**This was meant to be a comment on the racism of immigration officials, by the way, in case it just sounds like me being racist.
***Also, "THERE IS NO MALL IN DOWNTOWN BUFFALO" is an excellent rejoinder to any argument, and also the only thing I know about Buffalo. According to TripAdvisor, there kind of is a mall in downtown Buffalo, only it's full of empty shops and crackheads.

It's quite funny to read that email, since it was my first major trip overseas. I was, as always, mainly focused on the "exotic" food, which lived up to all my dreams fostered by American TV and the Babysitters Club books (other than Twinkies, which are the most horrific abominations known to man) :

Didn't get up to much yesterday, pretty tired. Did go to the supermarket though, to stock up on foreign chocolate. I got tootsie rolls, caramel-filled hersheys kisses, this stuff called almond bark, which is like a slab of thin almond-filled chocolate, caramello aeros mmmm, and junior mints - just like on seinfeld! sweeeet. can't wait for the chocolately delights of england etc. you would like the range of chips ger, there's all the ones like cheetos, doritos, lays etc. like on tv, but I didn't get any.

Evidently didn't worry too much about proper sentences and capitalisation in my emails home back in the day... It was also my first and only visit to an American college, which was also a novel, TV-esque experience for me:

Anyway, didn't spend long in K's dorm - tiny rooms and they have to twin-share. Seems very like american TV - there were hand-done posters on the walls on the evils of marijuana use, and people had dumb posters on their doors and stuff, communal bathrooms etc. Big sports stadiums on campus, free gym etc.

Finally, I also reported back on homeless people. I sound like a real hick, but you never really saw too many back home when I was growing up, so it was quite strange for me to see, odd as that seems now!

Homeless people sleep on vents right on the footpath in the middle of the day here. Apparently it's too cold to sleep at night, so they'll sleep in the day then roam around or whatever at nighttime. They look like big bundles of clothes left on the side of the road. And they beg in subways.

They *beg* in *subways* . I suppose that's quite nice that I wasn't used to it then though!

Anyway, this was supposed to be about crossing the Albanian-Macedonian border, not the exotic wonders of Canada and America. The border crossing took a wee while, as we had to stop and buy some kind of extra insurance or something for the rental car. Jules took care of that, whereas I was able to get out and wander around taking photos of the lake (not as strict as on the US-Canada border, clearly). We saw people going over the border on pushbikes and even on foot while we were there. Presumably the pedestrians were dropped off nearby by a bus or taxi, since there wasn't really much within walking distance.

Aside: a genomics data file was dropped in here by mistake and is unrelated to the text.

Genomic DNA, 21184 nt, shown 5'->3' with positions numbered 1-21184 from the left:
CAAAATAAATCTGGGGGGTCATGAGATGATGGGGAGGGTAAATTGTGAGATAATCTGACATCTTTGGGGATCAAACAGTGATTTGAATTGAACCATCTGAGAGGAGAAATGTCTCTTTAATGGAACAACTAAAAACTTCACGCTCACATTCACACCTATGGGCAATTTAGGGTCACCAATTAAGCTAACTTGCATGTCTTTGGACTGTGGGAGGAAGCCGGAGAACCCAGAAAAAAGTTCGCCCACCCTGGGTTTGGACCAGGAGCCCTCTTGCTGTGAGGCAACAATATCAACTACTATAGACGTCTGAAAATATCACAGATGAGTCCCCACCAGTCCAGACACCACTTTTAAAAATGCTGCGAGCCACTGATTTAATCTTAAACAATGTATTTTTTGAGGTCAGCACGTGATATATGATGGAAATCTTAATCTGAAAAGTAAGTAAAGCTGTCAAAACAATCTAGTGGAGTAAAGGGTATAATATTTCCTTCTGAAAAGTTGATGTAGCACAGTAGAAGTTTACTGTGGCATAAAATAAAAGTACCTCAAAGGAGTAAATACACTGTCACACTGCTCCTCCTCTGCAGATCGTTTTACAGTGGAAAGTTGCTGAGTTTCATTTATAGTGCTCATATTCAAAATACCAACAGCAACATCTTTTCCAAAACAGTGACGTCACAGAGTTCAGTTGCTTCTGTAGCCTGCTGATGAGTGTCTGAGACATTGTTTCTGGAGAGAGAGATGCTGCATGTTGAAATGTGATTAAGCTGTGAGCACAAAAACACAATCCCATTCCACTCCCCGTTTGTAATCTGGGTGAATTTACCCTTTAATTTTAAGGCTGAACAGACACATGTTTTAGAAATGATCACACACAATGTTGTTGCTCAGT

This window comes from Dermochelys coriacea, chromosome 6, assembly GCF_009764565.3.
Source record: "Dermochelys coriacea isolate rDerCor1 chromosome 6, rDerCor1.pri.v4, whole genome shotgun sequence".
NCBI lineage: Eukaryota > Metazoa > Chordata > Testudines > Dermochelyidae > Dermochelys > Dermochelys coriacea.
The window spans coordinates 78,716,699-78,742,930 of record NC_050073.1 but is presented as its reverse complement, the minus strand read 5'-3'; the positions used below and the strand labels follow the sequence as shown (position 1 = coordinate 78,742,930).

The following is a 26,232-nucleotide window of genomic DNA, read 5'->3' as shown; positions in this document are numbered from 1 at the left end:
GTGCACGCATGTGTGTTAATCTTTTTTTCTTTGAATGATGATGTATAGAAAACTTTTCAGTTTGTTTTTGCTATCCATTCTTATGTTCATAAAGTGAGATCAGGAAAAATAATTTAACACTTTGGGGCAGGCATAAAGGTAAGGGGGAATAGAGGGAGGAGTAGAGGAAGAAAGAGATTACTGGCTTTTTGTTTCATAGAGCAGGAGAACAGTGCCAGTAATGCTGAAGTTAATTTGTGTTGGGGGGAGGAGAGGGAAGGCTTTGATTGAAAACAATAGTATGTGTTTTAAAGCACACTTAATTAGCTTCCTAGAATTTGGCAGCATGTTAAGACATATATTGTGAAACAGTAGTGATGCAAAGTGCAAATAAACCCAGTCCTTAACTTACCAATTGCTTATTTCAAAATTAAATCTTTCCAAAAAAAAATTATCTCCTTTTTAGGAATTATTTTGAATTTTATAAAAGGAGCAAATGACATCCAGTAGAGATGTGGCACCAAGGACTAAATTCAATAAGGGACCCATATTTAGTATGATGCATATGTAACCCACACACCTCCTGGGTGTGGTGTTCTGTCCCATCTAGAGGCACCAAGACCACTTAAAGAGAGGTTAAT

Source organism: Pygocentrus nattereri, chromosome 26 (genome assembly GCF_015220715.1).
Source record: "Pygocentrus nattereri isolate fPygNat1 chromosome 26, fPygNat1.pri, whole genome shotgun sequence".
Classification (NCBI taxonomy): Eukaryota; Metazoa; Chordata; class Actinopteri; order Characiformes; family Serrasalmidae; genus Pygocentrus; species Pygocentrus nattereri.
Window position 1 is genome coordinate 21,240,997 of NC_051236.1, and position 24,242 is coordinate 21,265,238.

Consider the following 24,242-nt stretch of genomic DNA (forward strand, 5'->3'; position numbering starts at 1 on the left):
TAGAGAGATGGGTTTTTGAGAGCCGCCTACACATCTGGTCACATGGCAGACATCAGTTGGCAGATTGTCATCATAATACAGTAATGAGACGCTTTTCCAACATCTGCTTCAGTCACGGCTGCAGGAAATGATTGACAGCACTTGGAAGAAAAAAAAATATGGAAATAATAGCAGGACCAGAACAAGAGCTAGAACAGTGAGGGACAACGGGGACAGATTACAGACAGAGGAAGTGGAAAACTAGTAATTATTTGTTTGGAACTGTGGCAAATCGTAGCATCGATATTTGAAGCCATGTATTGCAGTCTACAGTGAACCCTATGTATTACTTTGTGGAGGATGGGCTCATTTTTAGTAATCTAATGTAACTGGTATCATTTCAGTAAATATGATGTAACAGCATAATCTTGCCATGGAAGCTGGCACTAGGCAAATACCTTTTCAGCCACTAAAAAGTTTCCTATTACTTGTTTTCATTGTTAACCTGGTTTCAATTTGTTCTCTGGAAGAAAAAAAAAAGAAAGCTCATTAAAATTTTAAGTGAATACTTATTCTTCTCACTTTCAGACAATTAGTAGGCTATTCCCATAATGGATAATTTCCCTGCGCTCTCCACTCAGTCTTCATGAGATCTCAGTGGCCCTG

The border, on Lake Ohrid, is really quite a picturesque spot to wait around at
Once that was sorted out, our passports were checked (but not stamped, dammit) and then checked again, by the Albanians and the Macedonians, presumably, and then we had to let them search our stuff. The Macedonian border guard was really quite friendly, and when he asked "do you have drugs? Not even marijuana?" I giggled, which is officially the last thing you're meant to do when a border guard asks you about drugs. I mean, I giggled and said no, so that's a step up on giggling and saying yes. He just asked it in this twinkly tone that sounded like if we did have drugs with us, he'd just call us a couple of young scamps and ruffle our hair. Probably not, but at least he didn't take my giggle as warranting anything more than a quick rifle through our suitcases, and we were on our way.

So my second-ever proper border crossing passed with less incidence than the first (would the US guards have be so forgiving of the giggle?) Makes you glad they got rid of them in most of Europe, though, right?


  1. Border crossings into the US are stressful. Even as Americans, sometimes we get the third degree. And when J came with me (before we were married), he got so many questions after he said that he was visiting with his American girlfriend. That raised a lot of red flags!

    1. They are so rude! I didn't realise they were horrible to you guys too though.